Sleep and circadian rhythm disruption (SCRD) are now recognized to be common comorbidities in patients suffering from bipolar disorder. Examples include SCRD in patients with bipolar disorder as well as associated animal models of neuropsychiatric disorders and conversely, psychiatric phenotypes in mouse models with clock mutations. Although SCRD is invariably associated with neuropsychiatric illness, SCRD is rarely treated, as there are very few treatment options. Moreover, there is emerging evidence that addressing SCRD in individuals with psychiatric disorders may also have positive effects on their symptoms. In order to address this need,we are interested in the development of drugs that modulate circadian rhythms. To this end, we need suitable system to model SCRD at the in vitro level. Here, we propose to develop a cellular model derived from bipolar patient fibroblasts that faithfully represent the endogenous rhythm. This in vitro correlate of SCRD will be highly informative on endogenous clock deficits in bipolar disease. Further, this will provide a robust cell-based model of SCRD that can replace a large number of animal models, that are the only currently available alternative. We will test drugs known to alter circadian rhythms on our patient-derived fibroblast model and have an effect on mood (e.g. lithium) and test the predictive capacity of our model to find drugs that modulate circadian rhythms and thereby mood. Our work will have the following impacts:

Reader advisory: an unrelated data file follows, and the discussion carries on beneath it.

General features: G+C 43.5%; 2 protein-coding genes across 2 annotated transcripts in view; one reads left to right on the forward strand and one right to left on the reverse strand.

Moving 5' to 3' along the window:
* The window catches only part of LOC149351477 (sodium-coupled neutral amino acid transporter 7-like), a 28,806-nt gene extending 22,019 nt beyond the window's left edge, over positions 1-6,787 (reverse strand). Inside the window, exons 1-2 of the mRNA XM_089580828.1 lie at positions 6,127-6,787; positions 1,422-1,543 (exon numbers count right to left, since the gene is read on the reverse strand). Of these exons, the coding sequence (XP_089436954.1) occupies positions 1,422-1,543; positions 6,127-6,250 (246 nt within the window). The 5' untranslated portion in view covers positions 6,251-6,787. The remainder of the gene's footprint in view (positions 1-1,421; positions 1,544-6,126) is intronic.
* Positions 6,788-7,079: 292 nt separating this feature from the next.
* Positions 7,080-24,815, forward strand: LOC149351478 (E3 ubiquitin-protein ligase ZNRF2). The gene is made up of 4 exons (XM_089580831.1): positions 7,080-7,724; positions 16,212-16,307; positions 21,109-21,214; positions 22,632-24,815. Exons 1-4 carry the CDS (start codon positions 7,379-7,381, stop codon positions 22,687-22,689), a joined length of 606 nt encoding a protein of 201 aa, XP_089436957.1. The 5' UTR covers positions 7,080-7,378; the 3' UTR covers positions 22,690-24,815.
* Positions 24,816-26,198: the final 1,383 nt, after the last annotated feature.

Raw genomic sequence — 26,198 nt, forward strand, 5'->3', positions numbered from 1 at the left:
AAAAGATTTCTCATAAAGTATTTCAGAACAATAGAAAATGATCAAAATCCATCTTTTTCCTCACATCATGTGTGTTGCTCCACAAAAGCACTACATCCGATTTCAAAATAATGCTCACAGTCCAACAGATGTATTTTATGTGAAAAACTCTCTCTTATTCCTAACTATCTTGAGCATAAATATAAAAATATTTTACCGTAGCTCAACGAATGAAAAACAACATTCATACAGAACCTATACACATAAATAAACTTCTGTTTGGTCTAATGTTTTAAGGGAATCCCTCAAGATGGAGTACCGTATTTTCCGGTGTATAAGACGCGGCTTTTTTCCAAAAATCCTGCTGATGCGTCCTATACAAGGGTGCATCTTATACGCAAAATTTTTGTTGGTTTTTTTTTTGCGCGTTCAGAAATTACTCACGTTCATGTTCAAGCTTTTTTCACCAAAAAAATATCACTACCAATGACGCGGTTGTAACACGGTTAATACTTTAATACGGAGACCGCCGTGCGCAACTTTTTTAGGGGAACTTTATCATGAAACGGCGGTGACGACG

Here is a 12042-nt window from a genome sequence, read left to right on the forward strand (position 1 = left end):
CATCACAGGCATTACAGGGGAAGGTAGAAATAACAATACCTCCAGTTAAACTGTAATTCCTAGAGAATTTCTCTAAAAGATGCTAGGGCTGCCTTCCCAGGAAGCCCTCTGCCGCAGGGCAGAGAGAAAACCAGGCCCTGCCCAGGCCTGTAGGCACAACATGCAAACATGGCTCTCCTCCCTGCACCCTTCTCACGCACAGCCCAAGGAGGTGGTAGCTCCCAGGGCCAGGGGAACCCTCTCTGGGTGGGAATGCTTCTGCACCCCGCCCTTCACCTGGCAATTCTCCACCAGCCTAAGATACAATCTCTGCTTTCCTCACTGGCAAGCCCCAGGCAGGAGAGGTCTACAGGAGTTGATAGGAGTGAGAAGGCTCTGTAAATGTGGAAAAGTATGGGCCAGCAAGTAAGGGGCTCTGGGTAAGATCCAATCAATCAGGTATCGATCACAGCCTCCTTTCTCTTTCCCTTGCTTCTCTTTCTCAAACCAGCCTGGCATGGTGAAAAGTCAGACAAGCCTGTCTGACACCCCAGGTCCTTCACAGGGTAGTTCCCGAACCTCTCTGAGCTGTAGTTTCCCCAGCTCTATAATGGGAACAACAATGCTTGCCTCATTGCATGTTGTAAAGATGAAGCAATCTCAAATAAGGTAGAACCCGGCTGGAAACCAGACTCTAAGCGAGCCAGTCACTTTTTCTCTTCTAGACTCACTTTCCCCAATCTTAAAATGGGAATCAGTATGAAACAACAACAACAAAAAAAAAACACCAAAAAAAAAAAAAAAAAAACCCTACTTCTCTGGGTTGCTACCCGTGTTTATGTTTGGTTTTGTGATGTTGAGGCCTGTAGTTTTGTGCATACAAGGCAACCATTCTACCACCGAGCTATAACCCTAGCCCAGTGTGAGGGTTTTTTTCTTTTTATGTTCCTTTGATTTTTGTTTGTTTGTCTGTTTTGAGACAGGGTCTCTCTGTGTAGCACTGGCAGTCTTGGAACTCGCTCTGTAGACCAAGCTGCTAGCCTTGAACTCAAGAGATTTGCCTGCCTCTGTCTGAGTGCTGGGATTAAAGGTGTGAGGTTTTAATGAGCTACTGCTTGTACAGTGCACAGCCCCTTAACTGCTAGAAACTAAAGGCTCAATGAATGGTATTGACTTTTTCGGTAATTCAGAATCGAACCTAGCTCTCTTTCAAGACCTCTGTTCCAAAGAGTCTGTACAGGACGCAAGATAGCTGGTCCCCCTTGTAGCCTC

- Studying the rhythms from patient derived fibroblasts would inform us of the clock deficits and provide us with molecular targets for drug discovery and potentially new drugs from our drug screen.
- Using patient-derived cells would significantly reduce the use of rodents including transgenic mice to model circadian rhythm deficits in mood disorders by replacing it with a relevant human model.
- This model, if successful, could be extended to awide range of conditions that are comorbid with SCRD.
Principal investigatorDr Sridhar Vasudevan
InstitutionUniversity of Oxford
Co-InvestigatorDr Stuart Peirson
Professor Russell Foster